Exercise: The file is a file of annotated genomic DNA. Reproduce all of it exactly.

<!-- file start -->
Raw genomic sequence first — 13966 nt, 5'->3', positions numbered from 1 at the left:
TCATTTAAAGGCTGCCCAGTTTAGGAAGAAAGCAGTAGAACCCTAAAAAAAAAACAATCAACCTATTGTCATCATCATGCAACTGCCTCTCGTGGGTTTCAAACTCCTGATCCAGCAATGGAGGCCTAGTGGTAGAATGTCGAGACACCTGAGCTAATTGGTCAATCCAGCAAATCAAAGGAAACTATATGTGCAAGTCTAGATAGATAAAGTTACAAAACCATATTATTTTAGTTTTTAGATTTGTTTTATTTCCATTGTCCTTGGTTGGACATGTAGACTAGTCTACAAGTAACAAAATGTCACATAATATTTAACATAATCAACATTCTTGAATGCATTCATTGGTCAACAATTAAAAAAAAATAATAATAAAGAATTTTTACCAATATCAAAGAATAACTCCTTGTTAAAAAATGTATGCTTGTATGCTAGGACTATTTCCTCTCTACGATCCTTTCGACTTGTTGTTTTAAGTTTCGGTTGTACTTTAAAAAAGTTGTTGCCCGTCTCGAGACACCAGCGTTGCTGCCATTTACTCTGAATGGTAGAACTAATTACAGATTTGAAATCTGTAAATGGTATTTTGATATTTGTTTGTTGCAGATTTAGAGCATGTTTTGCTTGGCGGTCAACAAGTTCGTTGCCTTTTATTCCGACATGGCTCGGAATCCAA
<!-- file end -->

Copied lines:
Raw genomic sequence first — 13966 nt, 5'->3', positions numbered from 1 at the left:
TCATTTAAAGGCTGCCCAGTTTAGGAAGAAAGCAGTAGAACCCTAAAAAAAAAACAATCAACCTATTGTCATCATCATGCAACTGCCTCTCGTGGGTTTCAAACTCCTGATCCAGCAATGGAGGCCTAGTGGTAGAATGTCGAGACACCTGAGCTAATTGGTCAATCCAGCAAATCAAAGGAAACTATATGTGCAAGTCTAGATAGATAAAGTTACAAAACCATATTATTTTAGTTTTTAGATTTGTTTTATTTCCATTGTCCTTGGTTGGACATGTAGACTAGTCTACAAGTAACAAAATGTCACATAATATTTAACATAATCAACATTCTTGAATGCATTCATTGGTCAACAATTAAAAAAAAATAATAATAAAGAATTTTTACCAATATCAAAGAATAACTCCTTGTTAAAAAATGTATGCTTGTATGCTAGGACTATTTCCTCTCTACGATCCTTTCGACTTGTTGTTTTAAGTTTCGGTTGTACTTTAAAAAAGTTGTTGCCCGTCTCGAGACACCAGCGTTGCTGCCATTTACTCTGAATGGTAGAACTAATTACAGATTTGAAATCTGTAAATGGTATTTTGATATTTGTTTGTTGCAGATTTAGAGCATGTTTTGCTTGGCGGTCAACAAGTTCGTTGCCTTTTATTCCGACATGGCTCGGAATCCAA